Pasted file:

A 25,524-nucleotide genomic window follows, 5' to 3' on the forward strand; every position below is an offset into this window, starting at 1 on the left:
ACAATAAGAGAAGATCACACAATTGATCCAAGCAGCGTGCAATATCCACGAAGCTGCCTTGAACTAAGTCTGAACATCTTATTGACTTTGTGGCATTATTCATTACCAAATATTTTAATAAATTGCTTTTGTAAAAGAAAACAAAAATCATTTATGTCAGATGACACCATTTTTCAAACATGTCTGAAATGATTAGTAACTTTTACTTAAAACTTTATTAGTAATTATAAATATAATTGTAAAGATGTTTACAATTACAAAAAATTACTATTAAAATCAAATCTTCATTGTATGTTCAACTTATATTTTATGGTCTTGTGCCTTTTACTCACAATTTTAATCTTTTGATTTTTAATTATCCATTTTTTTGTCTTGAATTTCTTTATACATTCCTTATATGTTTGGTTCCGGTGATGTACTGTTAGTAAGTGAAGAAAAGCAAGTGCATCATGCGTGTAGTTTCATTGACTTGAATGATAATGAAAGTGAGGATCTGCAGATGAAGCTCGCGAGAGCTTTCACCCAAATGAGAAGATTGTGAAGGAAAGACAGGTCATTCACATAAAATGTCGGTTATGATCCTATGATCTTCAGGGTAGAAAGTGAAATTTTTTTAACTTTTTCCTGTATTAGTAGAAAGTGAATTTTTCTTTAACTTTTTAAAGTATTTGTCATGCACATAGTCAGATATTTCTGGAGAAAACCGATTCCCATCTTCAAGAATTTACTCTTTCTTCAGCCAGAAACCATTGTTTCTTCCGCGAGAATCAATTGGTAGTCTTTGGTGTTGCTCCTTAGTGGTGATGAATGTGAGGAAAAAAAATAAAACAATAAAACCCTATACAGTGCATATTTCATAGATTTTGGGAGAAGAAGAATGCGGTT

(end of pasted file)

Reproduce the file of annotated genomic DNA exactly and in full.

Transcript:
A 25,524-nucleotide genomic window follows, 5' to 3' on the forward strand; every position below is an offset into this window, starting at 1 on the left:
ACAATAAGAGAAGATCACACAATTGATCCAAGCAGCGTGCAATATCCACGAAGCTGCCTTGAACTAAGTCTGAACATCTTATTGACTTTGTGGCATTATTCATTACCAAATATTTTAATAAATTGCTTTTGTAAAAGAAAACAAAAATCATTTATGTCAGATGACACCATTTTTCAAACATGTCTGAAATGATTAGTAACTTTTACTTAAAACTTTATTAGTAATTATAAATATAATTGTAAAGATGTTTACAATTACAAAAAATTACTATTAAAATCAAATCTTCATTGTATGTTCAACTTATATTTTATGGTCTTGTGCCTTTTACTCACAATTTTAATCTTTTGATTTTTAATTATCCATTTTTTTGTCTTGAATTTCTTTATACATTCCTTATATGTTTGGTTCCGGTGATGTACTGTTAGTAAGTGAAGAAAAGCAAGTGCATCATGCGTGTAGTTTCATTGACTTGAATGATAATGAAAGTGAGGATCTGCAGATGAAGCTCGCGAGAGCTTTCACCCAAATGAGAAGATTGTGAAGGAAAGACAGGTCATTCACATAAAATGTCGGTTATGATCCTATGATCTTCAGGGTAGAAAGTGAAATTTTTTTAACTTTTTCCTGTATTAGTAGAAAGTGAATTTTTCTTTAACTTTTTAAAGTATTTGTCATGCACATAGTCAGATATTTCTGGAGAAAACCGATTCCCATCTTCAAGAATTTACTCTTTCTTCAGCCAGAAACCATTGTTTCTTCCGCGAGAATCAATTGGTAGTCTTTGGTGTTGCTCCTTAGTGGTGATGAATGTGAGGAAAAAAAATAAAACAATAAAACCCTATACAGTGCATATTTCATAGATTTTGGGAGAAGAAGAATGCGGTT